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date: 18 November 2017

Hope and Depression

Abstract and Keywords

This chapter examines the relationship between hopeful thinking and major depressive disorder. Hope is a positive psychology construct that comprises goals, agency thinking, and pathways thinking and has been associated with psychological and physical well-being and psychosocial outcomes. Depression is inversely correlated with hope and is characterized by a host of symptoms and psychological correlates, including feelings of sadness, negative self-talk, amotivation, and difficulties in problem-solving and concentrating. This chapter explores the empirical evidence regarding the relationship between hope and depression, including the relationship between the subcomponents of hope (i.e., pathways and agency thinking) and the biological (e.g., neural reward systems) and cognitive (e.g., executive functioning) correlates of depression. In addition, the evidence for hope as a viable route for remediating depressive symptoms is reviewed, and future directions are proposed.

Keywords: hope, depression, goals, pathways thinking, agency thinking, positive psychology

Major depressive disorder (MDD) is a highly prevalent mental disorder and a serious public health problem that is strongly correlated with substantial psychosocial impairment. Prevalence data show that approximately 18.8 million adults in the United States (i.e., 9.5% of the entire adult population) suffer from depression in a given year (Beck & Alford, 2009). Globally, the World Health Organization estimates that 350 million people are affected by depression, and depression is now the leading cause of disability worldwide (World Health Organization, 2015). A substantial number of depressed individuals do not receive treatment; current estimates suggest that between a third and half of depressed individuals in developed nations are untreated, and upwards of 76% of depressed individuals in less developed countries receive treatment (Lépine & Briley, 2011).

Depression is characterized by negative mood (e.g., sadness), anhedonia, negative self-concept, self-punitive wishes, feelings of guilt or worthlessness, hopelessness, changes in sleep or eating patterns, and changes in activity level (Beck & Alford, 2009). In addition, depression is a major risk factor for both attempted and completed suicide (Qin & Nordentoft, 2005). Depression is associated with a host of impairments in learning, memory, and cognition; for example, individuals with MDD tend to show generally negative biases in their thinking style (Alloy & Abramson, 1999; Alloy et al., 1999, 2000, 2006; Blackburn, Jones, & Lewin, 1986), greater deficits in learning and episodic memory (McDermott & Ebmeier, 2009), greater negative bias in memory (Joormann, Teachman, & Gotlib, 2009; Williams et al., 2007), a greater tendency toward a ruminative thinking style (Nolen-Hoeksema & Morrow, 1991; Thomsen, 2006), and greater difficulty shifting their attention between tasks (Murphy et al., 1999). Together, these symptoms are relevant to the relationship between hope and depression, which we explore in this chapter.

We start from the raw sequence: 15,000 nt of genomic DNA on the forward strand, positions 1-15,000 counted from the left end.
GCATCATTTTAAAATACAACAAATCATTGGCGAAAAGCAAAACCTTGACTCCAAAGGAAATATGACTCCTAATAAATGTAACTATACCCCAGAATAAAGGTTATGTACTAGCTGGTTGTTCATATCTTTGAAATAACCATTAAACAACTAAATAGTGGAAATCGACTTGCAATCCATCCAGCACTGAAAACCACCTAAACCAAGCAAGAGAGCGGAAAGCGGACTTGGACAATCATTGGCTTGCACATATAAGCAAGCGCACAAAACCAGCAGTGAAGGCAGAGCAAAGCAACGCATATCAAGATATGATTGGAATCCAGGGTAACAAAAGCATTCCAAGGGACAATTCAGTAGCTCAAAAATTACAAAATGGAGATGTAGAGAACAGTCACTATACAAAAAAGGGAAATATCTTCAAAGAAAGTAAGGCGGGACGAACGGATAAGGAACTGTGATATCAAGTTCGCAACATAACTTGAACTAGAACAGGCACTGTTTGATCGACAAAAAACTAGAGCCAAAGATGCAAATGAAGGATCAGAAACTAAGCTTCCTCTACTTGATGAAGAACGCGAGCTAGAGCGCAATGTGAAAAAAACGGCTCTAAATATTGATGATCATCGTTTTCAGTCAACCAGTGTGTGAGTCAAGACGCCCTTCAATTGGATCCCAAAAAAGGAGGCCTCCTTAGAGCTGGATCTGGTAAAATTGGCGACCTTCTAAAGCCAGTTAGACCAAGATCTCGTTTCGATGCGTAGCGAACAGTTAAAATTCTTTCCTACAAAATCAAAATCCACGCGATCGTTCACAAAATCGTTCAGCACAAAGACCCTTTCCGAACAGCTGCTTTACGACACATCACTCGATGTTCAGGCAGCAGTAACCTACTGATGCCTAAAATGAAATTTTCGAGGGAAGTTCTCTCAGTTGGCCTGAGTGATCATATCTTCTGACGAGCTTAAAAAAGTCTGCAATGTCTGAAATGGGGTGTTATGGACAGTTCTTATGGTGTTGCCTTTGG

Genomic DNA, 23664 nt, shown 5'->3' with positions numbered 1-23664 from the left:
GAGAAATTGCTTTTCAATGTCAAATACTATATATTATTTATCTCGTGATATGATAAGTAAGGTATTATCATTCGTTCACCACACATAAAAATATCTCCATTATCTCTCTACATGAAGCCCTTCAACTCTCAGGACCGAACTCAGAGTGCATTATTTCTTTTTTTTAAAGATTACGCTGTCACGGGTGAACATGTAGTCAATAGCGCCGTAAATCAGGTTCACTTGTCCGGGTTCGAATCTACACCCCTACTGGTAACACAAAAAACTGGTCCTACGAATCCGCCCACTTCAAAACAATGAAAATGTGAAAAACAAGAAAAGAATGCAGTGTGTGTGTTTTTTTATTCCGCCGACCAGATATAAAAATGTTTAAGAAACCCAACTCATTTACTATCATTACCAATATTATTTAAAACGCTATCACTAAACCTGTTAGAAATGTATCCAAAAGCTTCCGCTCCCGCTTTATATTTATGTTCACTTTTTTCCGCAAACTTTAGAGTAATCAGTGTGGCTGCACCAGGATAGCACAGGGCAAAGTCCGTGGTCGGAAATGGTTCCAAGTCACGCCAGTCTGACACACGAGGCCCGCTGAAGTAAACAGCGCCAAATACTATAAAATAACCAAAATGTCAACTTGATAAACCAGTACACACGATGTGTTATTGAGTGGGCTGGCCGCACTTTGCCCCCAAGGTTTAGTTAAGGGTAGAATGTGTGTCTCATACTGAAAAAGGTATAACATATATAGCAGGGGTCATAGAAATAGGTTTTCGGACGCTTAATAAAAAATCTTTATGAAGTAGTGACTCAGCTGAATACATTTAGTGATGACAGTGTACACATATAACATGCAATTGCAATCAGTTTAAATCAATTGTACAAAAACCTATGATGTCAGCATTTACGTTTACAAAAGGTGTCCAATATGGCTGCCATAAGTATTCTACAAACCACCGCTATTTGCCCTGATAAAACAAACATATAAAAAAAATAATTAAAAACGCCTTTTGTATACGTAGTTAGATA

A number of theories have been proposed to characterize the experience of depression (for a review, (p. 210) see Ritschel, Gillespie, Arnarson, & Craighead, 2013), most of which can be categorized as behavioral, cognitive, or biological. In general, these theories have not only articulated a hypothesis about the etiology of depression but also have formulated the bases for developing targeted treatments for depression. For example, behavioral theorists propose that depression results from the cycle created from an insufficient reinforcement system and increasing levels of behavioral withdrawal. By extension, behavioral therapies target avoidant behaviors and are designed to help depressed individuals more readily come into contact with environmental rewards. Similarly, biological theorists propose that depression results from deficiencies or alterations in functioning of various aspects of the central nervous system (e.g., the serotinergic system), and biological interventions for depression are designed to remediate these deficiencies.